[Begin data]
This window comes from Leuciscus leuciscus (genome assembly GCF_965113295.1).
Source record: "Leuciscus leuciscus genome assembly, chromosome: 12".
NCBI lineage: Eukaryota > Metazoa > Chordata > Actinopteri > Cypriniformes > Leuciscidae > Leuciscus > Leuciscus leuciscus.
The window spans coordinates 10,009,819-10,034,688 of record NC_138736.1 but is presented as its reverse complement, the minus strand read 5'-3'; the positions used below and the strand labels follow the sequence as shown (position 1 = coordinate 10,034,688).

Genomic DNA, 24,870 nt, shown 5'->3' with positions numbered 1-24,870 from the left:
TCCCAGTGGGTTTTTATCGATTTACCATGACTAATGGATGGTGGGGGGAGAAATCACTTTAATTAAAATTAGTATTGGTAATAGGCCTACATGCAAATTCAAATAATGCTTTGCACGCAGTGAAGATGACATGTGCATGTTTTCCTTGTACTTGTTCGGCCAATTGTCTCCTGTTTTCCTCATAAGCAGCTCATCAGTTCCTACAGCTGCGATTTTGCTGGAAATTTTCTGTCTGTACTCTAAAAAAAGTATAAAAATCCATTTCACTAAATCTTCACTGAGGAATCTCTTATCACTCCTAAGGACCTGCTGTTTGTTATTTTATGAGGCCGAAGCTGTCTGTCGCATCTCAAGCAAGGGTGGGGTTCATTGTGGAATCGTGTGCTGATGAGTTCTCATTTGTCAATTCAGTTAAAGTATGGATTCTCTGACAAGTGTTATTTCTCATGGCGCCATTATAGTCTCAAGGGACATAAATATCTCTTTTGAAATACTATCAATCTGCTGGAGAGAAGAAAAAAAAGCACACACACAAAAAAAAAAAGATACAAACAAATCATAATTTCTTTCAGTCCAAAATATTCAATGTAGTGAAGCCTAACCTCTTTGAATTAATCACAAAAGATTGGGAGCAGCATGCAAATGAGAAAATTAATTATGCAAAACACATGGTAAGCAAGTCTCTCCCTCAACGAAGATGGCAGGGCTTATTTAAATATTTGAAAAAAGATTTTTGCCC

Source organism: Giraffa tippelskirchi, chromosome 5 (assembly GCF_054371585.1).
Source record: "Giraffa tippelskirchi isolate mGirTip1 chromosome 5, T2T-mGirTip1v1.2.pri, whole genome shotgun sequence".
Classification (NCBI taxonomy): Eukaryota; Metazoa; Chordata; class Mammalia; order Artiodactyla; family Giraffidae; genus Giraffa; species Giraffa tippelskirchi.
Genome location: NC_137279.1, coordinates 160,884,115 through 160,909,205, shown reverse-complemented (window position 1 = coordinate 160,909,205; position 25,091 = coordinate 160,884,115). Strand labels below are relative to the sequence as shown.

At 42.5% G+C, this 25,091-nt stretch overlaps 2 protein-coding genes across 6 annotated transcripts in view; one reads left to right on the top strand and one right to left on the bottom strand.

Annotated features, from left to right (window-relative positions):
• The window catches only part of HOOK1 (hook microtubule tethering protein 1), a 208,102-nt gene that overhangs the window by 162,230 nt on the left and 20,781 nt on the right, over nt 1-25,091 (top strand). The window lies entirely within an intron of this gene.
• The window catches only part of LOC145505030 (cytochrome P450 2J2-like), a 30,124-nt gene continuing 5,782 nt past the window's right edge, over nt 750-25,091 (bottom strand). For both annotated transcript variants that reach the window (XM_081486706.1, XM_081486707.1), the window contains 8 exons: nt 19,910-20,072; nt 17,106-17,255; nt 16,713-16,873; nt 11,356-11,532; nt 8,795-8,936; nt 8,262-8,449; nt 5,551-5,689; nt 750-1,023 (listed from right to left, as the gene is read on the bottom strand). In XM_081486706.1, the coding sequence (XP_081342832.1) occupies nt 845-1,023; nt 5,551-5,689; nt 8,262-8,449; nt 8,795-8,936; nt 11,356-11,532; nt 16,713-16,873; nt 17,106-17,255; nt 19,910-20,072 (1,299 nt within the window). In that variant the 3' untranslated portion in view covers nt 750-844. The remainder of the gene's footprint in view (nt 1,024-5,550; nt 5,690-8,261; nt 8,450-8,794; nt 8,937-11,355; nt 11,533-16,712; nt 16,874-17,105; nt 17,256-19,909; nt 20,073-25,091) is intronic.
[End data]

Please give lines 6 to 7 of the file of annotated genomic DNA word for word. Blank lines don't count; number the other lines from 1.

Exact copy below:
TCCCAGTGGGTTTTTATCGATTTACCATGACTAATGGATGGTGGGGGGAGAAATCACTTTAATTAAAATTAGTATTGGTAATAGGCCTACATGCAAATTCAAATAATGCTTTGCACGCAGTGAAGATGACATGTGCATGTTTTCCTTGTACTTGTTCGGCCAATTGTCTCCTGTTTTCCTCATAAGCAGCTCATCAGTTCCTACAGCTGCGATTTTGCTGGAAATTTTCTGTCTGTACTCTAAAAAAAGTATAAAAATCCATTTCACTAAATCTTCACTGAGGAATCTCTTATCACTCCTAAGGACCTGCTGTTTGTTATTTTATGAGGCCGAAGCTGTCTGTCGCATCTCAAGCAAGGGTGGGGTTCATTGTGGAATCGTGTGCTGATGAGTTCTCATTTGTCAATTCAGTTAAAGTATGGATTCTCTGACAAGTGTTATTTCTCATGGCGCCATTATAGTCTCAAGGGACATAAATATCTCTTTTGAAATACTATCAATCTGCTGGAGAGAAGAAAAAAAAGCACACACACAAAAAAAAAAAGATACAAACAAATCATAATTTCTTTCAGTCCAAAATATTCAATGTAGTGAAGCCTAACCTCTTTGAATTAATCACAAAAGATTGGGAGCAGCATGCAAATGAGAAAATTAATTATGCAAAACACATGGTAAGCAAGTCTCTCCCTCAACGAAGATGGCAGGGCTTATTTAAATATTTGAAAAAAGATTTTTGCCC

Source organism: Giraffa tippelskirchi, chromosome 5 (assembly GCF_054371585.1).